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Indirect photochemical degradation of di-isodecyl phthalate (DIDP) as mediated by OH- attack is estimated to have a half-life of 0.41 days or 4.9 hours based on a 12 -hour sunlight day, a rate of 2.62E-11 cm3/molecule*sec, and an average OH- concentration of 1.5E6 OH-/cm3. A 12-hour day half-life value normalizes degradation to a standard day light period during which hydroxyl radicals needed for photolysis are generated in the atmosphere. Although DIDP has the potential to degrade rapidly by OH- attack, multimedia distribution modeling indicates DIDP is predicted to partition negligibly (0.1%) to the air compartment because it has a low vapor pressure (0.000051 Pa). Although DIDP has a relatively short atmospheric oxidation half-life (4.9 hours), this process is unlikely to contribute significantly to the loss of DIDP from the environment.

Results from the EQC (Equilibrium Criterion) Levels I and III distribution models (Mackay, 2001) show that because of its low water solubility, DIDP is not expected to partition to the water compartment (see Section 4.2.3). However, abiotic degradation of any trace amounts of DIDP which may be present in aquatic environments is unlikely to occur at a significant rate based on modeled data. The HYDROWIN model, a subroutine within the USEPA (2000) computer program, estimates a hydrolysis half-life for DIDP of 3.4 years at pH 7 (25°C) and 125.2 days at pH 8 (25°C).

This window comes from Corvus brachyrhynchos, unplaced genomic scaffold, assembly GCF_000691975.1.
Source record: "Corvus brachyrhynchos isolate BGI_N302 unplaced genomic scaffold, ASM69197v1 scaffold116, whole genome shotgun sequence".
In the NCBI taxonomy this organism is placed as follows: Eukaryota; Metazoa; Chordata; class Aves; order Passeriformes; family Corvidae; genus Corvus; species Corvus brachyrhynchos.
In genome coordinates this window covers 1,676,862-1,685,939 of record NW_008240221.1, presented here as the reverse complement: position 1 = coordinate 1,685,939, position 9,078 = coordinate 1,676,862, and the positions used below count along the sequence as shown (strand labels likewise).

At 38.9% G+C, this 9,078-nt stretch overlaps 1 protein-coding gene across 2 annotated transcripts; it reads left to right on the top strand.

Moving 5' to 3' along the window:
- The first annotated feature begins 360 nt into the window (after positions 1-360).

Direct photochemical degradation in water occurs through the absorbance of solar radiation by a chemical substance. If the absorbed energy is high enough, then, in the resultant excited state, the chemical may undergo a transformation. A prerequisite for direct photodegradation is the ability of one or more bonds within a molecule to absorb ultraviolet (UV)/visible light in the 290 to 750 nm range. Light wavelengths longer than 750 nm do not contain sufficient energy to break chemical bonds, and wavelengths below 290 nm are shielded from the earth by the stratospheric ozone layer. An approach to assessing the potential for DIDP to undergo direct photochemical degradation is to assume that degradation will occur in proportion to the amount of light wavelengths >290 nm absorbed by DIDP molecules. DIDP does not absorb light within a range of 290 to 750 nm. Therefore, direct photolysis will not contribute to the degradation of DIDP in the aquatic environment because it does not absorb light at wavelengths in the range that contributes to this process.